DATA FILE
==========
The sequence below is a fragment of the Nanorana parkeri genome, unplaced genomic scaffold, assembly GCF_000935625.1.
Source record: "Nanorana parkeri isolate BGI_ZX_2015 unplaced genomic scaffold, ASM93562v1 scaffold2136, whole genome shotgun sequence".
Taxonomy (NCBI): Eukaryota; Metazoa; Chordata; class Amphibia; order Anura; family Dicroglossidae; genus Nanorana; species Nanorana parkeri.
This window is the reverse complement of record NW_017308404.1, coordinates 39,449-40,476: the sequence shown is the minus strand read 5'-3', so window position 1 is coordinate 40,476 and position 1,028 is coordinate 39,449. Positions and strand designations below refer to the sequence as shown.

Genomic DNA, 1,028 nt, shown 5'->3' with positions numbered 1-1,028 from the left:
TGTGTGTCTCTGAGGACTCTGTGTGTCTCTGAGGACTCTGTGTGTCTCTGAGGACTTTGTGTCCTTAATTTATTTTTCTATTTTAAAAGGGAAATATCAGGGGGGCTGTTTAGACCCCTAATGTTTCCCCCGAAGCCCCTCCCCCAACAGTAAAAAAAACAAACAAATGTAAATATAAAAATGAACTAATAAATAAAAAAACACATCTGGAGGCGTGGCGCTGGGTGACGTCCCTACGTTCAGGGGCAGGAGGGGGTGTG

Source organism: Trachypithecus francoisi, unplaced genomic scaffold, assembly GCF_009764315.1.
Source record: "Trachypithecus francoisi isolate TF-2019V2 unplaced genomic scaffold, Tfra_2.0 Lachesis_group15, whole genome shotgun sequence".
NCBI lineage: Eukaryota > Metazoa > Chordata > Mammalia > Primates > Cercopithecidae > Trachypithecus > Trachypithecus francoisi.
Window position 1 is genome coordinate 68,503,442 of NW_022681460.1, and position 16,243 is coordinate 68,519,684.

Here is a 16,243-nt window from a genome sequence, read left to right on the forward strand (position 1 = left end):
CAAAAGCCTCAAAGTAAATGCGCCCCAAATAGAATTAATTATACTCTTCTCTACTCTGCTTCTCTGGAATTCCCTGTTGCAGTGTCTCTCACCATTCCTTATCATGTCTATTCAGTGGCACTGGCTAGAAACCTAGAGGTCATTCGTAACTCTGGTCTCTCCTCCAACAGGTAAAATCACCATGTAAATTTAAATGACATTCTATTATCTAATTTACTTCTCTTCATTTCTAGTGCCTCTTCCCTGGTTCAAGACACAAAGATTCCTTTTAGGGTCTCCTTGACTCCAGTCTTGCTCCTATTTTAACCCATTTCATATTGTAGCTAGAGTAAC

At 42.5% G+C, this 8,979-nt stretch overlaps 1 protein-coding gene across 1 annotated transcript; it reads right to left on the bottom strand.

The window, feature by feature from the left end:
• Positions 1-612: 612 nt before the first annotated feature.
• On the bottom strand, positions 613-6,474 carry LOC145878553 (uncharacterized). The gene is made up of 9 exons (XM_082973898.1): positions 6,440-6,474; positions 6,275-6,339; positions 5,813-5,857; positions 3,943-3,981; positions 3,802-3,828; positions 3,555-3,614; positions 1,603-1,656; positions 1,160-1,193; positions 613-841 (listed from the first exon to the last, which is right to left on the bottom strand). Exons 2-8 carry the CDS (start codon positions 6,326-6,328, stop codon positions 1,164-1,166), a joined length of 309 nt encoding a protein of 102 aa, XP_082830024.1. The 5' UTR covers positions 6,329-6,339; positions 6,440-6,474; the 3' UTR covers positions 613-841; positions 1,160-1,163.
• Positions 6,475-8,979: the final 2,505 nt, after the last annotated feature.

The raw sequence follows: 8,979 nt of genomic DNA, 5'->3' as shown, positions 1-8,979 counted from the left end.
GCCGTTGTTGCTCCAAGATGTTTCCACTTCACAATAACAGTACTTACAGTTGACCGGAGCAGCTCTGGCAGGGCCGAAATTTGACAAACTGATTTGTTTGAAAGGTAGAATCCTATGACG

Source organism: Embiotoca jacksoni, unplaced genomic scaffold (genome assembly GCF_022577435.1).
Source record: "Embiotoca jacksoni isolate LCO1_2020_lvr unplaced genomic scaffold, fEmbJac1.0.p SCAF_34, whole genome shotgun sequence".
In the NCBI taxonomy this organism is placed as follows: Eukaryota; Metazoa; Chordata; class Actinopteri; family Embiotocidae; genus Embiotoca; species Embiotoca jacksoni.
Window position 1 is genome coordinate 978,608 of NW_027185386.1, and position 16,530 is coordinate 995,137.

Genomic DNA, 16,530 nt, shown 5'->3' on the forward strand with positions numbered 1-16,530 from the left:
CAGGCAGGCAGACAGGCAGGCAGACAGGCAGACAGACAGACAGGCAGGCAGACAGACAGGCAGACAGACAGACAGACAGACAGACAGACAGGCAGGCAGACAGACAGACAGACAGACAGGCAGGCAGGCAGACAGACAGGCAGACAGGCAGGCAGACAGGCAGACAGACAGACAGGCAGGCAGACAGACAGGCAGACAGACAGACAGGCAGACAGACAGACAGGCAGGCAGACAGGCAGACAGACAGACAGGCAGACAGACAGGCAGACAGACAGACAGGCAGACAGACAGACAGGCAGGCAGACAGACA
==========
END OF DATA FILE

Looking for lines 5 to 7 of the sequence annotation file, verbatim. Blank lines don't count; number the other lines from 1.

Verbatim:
Genomic DNA, 1,028 nt, shown 5'->3' with positions numbered 1-1,028 from the left:
TGTGTGTCTCTGAGGACTCTGTGTGTCTCTGAGGACTCTGTGTGTCTCTGAGGACTTTGTGTCCTTAATTTATTTTTCTATTTTAAAAGGGAAATATCAGGGGGGCTGTTTAGACCCCTAATGTTTCCCCCGAAGCCCCTCCCCCAACAGTAAAAAAAACAAACAAATGTAAATATAAAAATGAACTAATAAATAAAAAAACACATCTGGAGGCGTGGCGCTGGGTGACGTCCCTACGTTCAGGGGCAGGAGGGGGTGTG

Source organism: Trachypithecus francoisi, unplaced genomic scaffold, assembly GCF_009764315.1.